The New Game Lodge.

The latest in luxury game lodge design, a combination of modern architecture with traditional materials, launches the safari experience into a new era of ecological consciousness.

Published: July 2015
Video/Photos: Supplied

Say the words “game lodge” or “safari” to most people and a pretty predictable picture pops into their minds. It’ll most likely involve gum poles and thatch, probably in a rondavel structure derived from the hunting lodges of the colonial era. For some reason, while other kinds of architecture have seen radical change, the old-style lodge has persisted. Well, until now, that is. Both architects and lodges have begun to realise
the potential for architecture to have a

profound effect on the experience of nature. As opposed to the nostalgia that has dominated the game lodge design tradition for so long, a number of new lodges are drawing on modern architectural innovation in their designs. Rather than being jarring or at odds with nature, these radical reinventions are bringing visitors closer to nature.

Here are three of the best lodges for design where art meets nature, and improves both:

andBeyond Sandibe Okavango Safari Lodge, Botswana

Sandibe Safari Lodge in the Okavango Delta was recently revamped by its original architect, Nick Plewman, together with the UK’s Michaelis Boyd Associates. Built from wood, the swooping curves of this remarkable structure manage at once to be spectacular and sympathetic to the natural setting, complementing its beauty rather than imposing on it. The lodge’s organic shapes and natural materials blend in beautifully with its surroundings. It’s clad in shingles like the scales of the pangolin that inspired its form, and other sections draw on local basket-weaving techniques. The experience inside the “skeleton” of the lodge is nothing short of magical, as it plays with your sense of scale. Sandibe might be incredibly photogenic and spectacular to look at, but it never makes the mistake of trying to compete with its natural setting, so it fuses the best of both worlds.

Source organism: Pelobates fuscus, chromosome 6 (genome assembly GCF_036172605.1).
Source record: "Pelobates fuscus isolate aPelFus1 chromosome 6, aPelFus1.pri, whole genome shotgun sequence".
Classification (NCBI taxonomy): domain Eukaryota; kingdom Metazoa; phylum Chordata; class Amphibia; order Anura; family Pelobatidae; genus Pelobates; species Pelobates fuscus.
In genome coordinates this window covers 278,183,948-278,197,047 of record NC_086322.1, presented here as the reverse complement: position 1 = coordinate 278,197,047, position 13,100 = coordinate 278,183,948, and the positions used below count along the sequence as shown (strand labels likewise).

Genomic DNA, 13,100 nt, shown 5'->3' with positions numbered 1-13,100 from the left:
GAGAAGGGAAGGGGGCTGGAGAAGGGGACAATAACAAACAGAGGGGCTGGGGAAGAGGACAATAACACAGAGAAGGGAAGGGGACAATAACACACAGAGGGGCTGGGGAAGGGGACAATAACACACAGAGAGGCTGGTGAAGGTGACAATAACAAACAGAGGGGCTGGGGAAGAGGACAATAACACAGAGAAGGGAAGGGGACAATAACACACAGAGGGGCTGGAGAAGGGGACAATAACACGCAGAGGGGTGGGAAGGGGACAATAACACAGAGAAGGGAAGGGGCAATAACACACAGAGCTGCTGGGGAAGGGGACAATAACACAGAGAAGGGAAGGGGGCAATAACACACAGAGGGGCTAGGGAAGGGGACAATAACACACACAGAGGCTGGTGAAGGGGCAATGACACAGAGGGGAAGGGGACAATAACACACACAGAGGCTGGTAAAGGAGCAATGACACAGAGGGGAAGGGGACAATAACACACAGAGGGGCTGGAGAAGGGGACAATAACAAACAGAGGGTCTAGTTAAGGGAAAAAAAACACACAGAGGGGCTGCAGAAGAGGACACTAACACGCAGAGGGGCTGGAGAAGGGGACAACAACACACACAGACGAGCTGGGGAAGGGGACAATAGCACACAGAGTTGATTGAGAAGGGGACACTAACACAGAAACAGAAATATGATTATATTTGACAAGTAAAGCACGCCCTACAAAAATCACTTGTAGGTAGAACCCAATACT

Built from wood, the swooping curves of this remarkable structure manage at once to be spectacular and sympathetic to the natural setting.
The wooden interiors, while seeming modern, are inspired by the shapes and forms of a skeleton, so that walking through them is like being in the (very stylish) belly of the beast. The furnishings were sourced from South Africa’s top furniture designers.
While it is undeniably modern and avant-garde, Sandibe is an African-inspired design built not only to look spectacular, but to facilitate game viewing and bring guests closer to nature.
A curving boardwalk leading to a circular viewing deck continues the architectural language of curved and organic shapes that predominate throughout the lodge, once again immersing guests in nature through thoughtful and inspired architecture.
A traditional feature of traditional game lodges, such as the boma, is given the modern treatment, but nonetheless preserves one of the most enjoyable of safari experiences, outdoor dining.